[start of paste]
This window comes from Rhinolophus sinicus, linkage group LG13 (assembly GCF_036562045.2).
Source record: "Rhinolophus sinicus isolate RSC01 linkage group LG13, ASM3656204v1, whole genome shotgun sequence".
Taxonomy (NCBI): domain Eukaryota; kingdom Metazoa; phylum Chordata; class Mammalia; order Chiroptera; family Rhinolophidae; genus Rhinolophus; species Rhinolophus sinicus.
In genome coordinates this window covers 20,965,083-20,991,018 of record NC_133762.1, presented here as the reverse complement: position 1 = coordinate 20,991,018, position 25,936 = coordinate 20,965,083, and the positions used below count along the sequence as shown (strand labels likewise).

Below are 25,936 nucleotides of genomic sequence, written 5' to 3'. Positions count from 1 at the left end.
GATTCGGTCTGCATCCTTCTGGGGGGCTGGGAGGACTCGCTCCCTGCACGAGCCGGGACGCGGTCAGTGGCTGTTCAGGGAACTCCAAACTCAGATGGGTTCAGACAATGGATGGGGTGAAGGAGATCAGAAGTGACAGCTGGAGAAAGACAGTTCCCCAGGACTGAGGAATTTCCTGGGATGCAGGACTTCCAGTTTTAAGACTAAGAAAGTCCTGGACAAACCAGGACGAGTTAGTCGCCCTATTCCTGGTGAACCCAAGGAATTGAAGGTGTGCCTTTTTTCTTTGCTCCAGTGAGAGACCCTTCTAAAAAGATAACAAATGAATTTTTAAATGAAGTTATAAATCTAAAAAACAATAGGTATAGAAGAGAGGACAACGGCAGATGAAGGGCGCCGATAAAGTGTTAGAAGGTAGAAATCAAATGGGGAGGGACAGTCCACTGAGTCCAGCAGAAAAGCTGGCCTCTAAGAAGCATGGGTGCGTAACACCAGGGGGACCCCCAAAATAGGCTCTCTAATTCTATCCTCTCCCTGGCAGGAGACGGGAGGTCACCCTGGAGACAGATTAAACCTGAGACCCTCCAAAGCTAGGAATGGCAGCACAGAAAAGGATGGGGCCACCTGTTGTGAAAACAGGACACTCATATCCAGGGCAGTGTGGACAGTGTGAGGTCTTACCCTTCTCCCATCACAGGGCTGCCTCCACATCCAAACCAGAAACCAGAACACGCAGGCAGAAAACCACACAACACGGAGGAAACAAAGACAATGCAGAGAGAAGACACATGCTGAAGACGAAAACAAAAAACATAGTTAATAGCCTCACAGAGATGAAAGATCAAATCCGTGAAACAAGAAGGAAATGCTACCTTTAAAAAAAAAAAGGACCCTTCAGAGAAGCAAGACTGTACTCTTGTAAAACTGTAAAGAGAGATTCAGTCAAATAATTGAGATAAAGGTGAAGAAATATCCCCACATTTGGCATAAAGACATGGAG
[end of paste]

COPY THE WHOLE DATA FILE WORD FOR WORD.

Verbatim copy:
This window comes from Rhinolophus sinicus, linkage group LG13 (assembly GCF_036562045.2).
Source record: "Rhinolophus sinicus isolate RSC01 linkage group LG13, ASM3656204v1, whole genome shotgun sequence".
Taxonomy (NCBI): domain Eukaryota; kingdom Metazoa; phylum Chordata; class Mammalia; order Chiroptera; family Rhinolophidae; genus Rhinolophus; species Rhinolophus sinicus.
In genome coordinates this window covers 20,965,083-20,991,018 of record NC_133762.1, presented here as the reverse complement: position 1 = coordinate 20,991,018, position 25,936 = coordinate 20,965,083, and the positions used below count along the sequence as shown (strand labels likewise).

Below are 25,936 nucleotides of genomic sequence, written 5' to 3'. Positions count from 1 at the left end.
GATTCGGTCTGCATCCTTCTGGGGGGCTGGGAGGACTCGCTCCCTGCACGAGCCGGGACGCGGTCAGTGGCTGTTCAGGGAACTCCAAACTCAGATGGGTTCAGACAATGGATGGGGTGAAGGAGATCAGAAGTGACAGCTGGAGAAAGACAGTTCCCCAGGACTGAGGAATTTCCTGGGATGCAGGACTTCCAGTTTTAAGACTAAGAAAGTCCTGGACAAACCAGGACGAGTTAGTCGCCCTATTCCTGGTGAACCCAAGGAATTGAAGGTGTGCCTTTTTTCTTTGCTCCAGTGAGAGACCCTTCTAAAAAGATAACAAATGAATTTTTAAATGAAGTTATAAATCTAAAAAACAATAGGTATAGAAGAGAGGACAACGGCAGATGAAGGGCGCCGATAAAGTGTTAGAAGGTAGAAATCAAATGGGGAGGGACAGTCCACTGAGTCCAGCAGAAAAGCTGGCCTCTAAGAAGCATGGGTGCGTAACACCAGGGGGACCCCCAAAATAGGCTCTCTAATTCTATCCTCTCCCTGGCAGGAGACGGGAGGTCACCCTGGAGACAGATTAAACCTGAGACCCTCCAAAGCTAGGAATGGCAGCACAGAAAAGGATGGGGCCACCTGTTGTGAAAACAGGACACTCATATCCAGGGCAGTGTGGACAGTGTGAGGTCTTACCCTTCTCCCATCACAGGGCTGCCTCCACATCCAAACCAGAAACCAGAACACGCAGGCAGAAAACCACACAACACGGAGGAAACAAAGACAATGCAGAGAGAAGACACATGCTGAAGACGAAAACAAAAAACATAGTTAATAGCCTCACAGAGATGAAAGATCAAATCCGTGAAACAAGAAGGAAATGCTACCTTTAAAAAAAAAAAGGACCCTTCAGAGAAGCAAGACTGTACTCTTGTAAAACTGTAAAGAGAGATTCAGTCAAATAATTGAGATAAAGGTGAAGAAATATCCCCACATTTGGCATAAAGACATGGAG